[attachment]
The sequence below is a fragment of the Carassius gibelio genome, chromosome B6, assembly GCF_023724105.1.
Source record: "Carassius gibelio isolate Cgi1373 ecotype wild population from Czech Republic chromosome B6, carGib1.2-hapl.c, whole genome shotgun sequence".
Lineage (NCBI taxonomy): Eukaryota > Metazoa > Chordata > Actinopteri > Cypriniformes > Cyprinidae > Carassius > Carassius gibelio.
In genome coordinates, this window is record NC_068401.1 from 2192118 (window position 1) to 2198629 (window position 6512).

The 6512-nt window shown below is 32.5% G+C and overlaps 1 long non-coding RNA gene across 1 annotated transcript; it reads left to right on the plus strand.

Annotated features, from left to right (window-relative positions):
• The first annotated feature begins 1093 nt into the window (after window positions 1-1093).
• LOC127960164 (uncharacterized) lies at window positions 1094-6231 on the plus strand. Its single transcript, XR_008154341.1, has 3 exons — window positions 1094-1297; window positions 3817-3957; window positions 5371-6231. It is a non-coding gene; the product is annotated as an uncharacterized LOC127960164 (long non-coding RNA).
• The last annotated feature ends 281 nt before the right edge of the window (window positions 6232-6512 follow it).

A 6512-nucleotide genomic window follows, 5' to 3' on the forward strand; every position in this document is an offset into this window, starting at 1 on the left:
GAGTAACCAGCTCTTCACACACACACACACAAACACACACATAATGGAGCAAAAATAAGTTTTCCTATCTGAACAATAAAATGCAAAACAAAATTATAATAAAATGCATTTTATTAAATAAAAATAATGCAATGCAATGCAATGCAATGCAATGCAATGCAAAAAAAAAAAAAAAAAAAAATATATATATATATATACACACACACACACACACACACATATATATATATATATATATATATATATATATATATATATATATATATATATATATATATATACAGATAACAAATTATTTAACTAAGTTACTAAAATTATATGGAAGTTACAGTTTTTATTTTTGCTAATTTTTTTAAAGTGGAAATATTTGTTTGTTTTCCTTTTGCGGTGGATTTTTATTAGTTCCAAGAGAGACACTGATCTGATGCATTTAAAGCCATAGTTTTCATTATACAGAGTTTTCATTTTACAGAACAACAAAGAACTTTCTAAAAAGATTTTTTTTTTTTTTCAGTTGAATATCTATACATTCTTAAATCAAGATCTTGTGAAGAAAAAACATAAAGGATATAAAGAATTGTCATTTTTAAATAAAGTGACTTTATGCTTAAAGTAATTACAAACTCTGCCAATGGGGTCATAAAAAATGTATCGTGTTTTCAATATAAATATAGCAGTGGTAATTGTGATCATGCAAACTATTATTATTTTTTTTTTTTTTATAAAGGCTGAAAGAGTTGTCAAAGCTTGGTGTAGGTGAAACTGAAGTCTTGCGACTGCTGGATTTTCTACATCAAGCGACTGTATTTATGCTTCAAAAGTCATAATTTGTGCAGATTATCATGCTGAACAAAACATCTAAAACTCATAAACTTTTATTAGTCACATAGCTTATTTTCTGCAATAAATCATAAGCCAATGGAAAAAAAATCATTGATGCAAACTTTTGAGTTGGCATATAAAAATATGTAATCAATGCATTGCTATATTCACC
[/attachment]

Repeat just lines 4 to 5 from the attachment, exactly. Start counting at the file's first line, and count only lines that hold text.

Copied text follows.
In genome coordinates, this window is record NC_068401.1 from 2192118 (window position 1) to 2198629 (window position 6512).

The 6512-nt window shown below is 32.5% G+C and overlaps 1 long non-coding RNA gene across 1 annotated transcript; it reads left to right on the plus strand.